British land: more unequal than Brazil
"Britain’s history is such that land is distributed more unequally than in Brazil. There, 1 per cent of the population owns 49 per cent of the land; here, 0.3 per cent owns 69 per cent."
This element of Gentlemanly Capitalism - a term sometimes used to denote an alliance between the older landowning classes and newer representatives of financial capital and rentier interests in the City of London - remains vibrant, it seems. The article continues, urging governments (this is aimed at Britain but has far wider relevance):
"introduce a tax on land values. Whereas taxing work is wasteful – less is produced and no tax is raised on the lost output – land is in fixed supply so a tax on it is less harmful (and impossible to avoid). Shifting the tax burden from labour to land would therefore boost economic growth, according to an OECD study.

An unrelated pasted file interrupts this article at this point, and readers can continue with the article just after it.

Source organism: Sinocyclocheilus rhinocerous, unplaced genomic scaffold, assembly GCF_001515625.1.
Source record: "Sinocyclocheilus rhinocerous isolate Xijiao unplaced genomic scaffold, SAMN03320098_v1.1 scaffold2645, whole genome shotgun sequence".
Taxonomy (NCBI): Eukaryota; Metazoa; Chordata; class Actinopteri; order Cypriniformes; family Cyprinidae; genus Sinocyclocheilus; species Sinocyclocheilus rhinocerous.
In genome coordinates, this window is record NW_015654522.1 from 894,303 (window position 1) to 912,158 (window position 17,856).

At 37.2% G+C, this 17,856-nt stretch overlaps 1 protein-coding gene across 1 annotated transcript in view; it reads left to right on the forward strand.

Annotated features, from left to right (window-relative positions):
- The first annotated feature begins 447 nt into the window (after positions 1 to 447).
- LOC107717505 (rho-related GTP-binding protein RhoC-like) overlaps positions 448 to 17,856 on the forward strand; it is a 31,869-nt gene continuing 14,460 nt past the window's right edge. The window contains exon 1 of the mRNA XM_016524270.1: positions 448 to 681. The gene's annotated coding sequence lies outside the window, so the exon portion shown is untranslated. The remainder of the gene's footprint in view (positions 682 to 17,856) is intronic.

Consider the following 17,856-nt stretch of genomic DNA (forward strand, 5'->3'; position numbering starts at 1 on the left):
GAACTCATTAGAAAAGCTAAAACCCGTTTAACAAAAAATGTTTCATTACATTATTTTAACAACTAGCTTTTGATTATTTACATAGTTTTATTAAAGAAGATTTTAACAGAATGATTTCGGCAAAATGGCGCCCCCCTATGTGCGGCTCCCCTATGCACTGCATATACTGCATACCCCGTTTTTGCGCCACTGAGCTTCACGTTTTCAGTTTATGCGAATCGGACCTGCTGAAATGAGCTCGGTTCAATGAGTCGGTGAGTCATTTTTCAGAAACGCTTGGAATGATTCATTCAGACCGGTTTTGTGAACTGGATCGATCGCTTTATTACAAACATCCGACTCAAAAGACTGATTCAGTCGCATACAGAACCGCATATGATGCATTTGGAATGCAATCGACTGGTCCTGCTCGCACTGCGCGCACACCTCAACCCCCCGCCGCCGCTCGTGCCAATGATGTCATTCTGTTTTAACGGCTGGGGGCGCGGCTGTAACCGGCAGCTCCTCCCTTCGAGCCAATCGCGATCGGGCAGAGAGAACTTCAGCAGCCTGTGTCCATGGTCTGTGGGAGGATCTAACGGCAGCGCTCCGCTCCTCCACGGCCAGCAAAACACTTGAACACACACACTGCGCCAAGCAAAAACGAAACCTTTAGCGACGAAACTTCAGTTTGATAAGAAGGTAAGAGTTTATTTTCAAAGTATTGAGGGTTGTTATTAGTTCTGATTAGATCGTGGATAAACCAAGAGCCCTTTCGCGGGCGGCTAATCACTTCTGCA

Taxing land values could also limit property bubbles, which divert funds from productive investment in booms and then cause terrible busts – without discouraging development (unlike property taxes), mobility (unlike stamp duty) or investment (unlike interest rate rises).
It would also be fair."
We support that, of course, as part of a broader system of taxation.